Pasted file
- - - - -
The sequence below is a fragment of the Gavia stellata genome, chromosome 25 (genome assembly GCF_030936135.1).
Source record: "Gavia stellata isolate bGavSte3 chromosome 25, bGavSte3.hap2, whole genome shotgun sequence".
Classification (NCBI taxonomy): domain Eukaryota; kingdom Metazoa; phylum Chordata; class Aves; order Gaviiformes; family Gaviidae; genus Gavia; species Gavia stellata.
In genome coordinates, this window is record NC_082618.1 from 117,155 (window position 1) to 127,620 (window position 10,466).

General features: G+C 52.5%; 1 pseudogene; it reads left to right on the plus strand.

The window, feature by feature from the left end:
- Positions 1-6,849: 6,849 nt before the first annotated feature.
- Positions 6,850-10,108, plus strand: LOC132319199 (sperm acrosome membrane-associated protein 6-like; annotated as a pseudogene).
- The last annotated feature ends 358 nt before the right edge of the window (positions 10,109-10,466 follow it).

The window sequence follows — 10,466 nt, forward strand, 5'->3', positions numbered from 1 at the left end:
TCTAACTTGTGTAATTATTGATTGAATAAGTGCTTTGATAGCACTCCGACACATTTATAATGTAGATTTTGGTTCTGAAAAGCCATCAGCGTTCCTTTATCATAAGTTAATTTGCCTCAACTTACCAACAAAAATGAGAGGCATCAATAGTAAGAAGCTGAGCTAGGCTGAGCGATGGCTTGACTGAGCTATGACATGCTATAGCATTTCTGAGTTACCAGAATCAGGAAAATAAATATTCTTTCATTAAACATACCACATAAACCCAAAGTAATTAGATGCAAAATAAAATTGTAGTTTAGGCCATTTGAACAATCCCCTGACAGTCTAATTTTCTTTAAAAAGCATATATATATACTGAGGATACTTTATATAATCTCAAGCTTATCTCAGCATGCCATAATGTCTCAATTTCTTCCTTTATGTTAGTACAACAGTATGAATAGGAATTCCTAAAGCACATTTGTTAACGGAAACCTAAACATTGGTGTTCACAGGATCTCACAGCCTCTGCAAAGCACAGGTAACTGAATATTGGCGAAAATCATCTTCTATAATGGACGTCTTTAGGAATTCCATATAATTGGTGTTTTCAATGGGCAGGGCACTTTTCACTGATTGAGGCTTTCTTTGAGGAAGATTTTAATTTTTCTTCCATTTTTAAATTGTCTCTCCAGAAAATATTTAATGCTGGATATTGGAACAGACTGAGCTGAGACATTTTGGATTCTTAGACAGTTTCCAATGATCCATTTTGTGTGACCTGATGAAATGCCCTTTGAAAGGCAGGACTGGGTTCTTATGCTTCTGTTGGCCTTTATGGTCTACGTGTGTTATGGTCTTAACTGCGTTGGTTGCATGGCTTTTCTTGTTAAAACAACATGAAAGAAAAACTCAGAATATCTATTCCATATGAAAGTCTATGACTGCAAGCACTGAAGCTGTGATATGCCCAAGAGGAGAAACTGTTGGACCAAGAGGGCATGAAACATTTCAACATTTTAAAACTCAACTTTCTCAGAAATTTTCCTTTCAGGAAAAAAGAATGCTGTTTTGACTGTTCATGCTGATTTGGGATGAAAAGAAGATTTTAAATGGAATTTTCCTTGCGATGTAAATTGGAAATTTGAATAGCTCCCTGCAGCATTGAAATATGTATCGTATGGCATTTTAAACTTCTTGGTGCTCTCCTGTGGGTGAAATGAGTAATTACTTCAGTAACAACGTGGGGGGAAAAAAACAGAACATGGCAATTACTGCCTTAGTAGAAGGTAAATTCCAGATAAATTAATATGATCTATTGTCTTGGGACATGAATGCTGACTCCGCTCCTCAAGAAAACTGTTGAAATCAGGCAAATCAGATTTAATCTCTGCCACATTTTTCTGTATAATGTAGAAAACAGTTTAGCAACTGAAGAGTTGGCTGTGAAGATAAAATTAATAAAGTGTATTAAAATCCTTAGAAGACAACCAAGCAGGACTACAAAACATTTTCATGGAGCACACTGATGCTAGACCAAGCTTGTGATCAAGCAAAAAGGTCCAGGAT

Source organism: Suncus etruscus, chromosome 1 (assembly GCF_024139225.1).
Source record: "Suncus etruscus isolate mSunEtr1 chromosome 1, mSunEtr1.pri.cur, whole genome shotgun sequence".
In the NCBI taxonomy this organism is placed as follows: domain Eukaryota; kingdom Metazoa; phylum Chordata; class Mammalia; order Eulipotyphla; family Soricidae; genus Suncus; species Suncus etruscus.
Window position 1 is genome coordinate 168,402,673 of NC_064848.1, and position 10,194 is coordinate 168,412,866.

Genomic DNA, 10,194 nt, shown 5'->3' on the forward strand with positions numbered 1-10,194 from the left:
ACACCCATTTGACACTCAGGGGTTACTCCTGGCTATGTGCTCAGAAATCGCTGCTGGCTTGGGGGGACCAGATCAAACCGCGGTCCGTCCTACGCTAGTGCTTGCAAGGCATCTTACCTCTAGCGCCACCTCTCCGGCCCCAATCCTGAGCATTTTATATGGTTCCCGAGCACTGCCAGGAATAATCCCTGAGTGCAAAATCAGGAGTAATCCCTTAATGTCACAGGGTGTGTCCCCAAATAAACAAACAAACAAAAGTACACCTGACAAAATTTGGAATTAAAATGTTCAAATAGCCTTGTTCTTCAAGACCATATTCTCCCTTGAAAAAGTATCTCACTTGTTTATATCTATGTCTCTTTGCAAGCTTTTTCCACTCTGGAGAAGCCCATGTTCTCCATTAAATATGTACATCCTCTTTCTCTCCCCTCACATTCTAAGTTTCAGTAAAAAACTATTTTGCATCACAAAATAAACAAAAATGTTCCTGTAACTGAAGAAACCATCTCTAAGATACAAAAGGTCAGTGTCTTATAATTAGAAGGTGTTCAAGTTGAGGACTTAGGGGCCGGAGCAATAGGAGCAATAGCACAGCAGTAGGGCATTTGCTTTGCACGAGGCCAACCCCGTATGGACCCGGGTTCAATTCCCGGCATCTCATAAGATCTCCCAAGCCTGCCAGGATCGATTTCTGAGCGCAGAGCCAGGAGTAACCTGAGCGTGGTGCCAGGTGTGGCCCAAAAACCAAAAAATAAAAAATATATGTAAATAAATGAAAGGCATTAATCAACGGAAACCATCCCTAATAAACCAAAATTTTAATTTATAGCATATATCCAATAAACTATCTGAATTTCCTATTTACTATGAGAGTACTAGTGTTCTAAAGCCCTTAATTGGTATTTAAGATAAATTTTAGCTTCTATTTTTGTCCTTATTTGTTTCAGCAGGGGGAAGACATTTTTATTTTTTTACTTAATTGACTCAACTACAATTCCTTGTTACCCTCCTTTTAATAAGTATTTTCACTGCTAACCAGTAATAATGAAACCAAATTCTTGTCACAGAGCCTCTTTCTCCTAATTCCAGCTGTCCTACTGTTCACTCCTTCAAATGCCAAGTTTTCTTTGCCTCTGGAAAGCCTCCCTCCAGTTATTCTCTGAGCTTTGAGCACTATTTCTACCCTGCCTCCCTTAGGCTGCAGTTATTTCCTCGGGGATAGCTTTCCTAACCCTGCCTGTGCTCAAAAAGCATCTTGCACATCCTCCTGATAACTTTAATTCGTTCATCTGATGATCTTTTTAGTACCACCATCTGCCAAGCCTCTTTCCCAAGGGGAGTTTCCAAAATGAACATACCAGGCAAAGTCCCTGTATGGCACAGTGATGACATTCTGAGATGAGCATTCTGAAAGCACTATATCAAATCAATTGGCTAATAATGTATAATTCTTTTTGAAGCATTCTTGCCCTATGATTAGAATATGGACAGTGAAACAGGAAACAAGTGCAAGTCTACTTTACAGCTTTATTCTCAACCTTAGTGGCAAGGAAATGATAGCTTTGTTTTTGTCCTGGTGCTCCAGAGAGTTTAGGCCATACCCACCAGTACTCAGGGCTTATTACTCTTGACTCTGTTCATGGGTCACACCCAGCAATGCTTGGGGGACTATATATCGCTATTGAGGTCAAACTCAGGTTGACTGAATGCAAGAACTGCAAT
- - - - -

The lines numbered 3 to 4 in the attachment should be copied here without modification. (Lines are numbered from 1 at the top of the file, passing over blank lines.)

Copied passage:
Classification (NCBI taxonomy): domain Eukaryota; kingdom Metazoa; phylum Chordata; class Aves; order Gaviiformes; family Gaviidae; genus Gavia; species Gavia stellata.
In genome coordinates, this window is record NC_082618.1 from 117,155 (window position 1) to 127,620 (window position 10,466).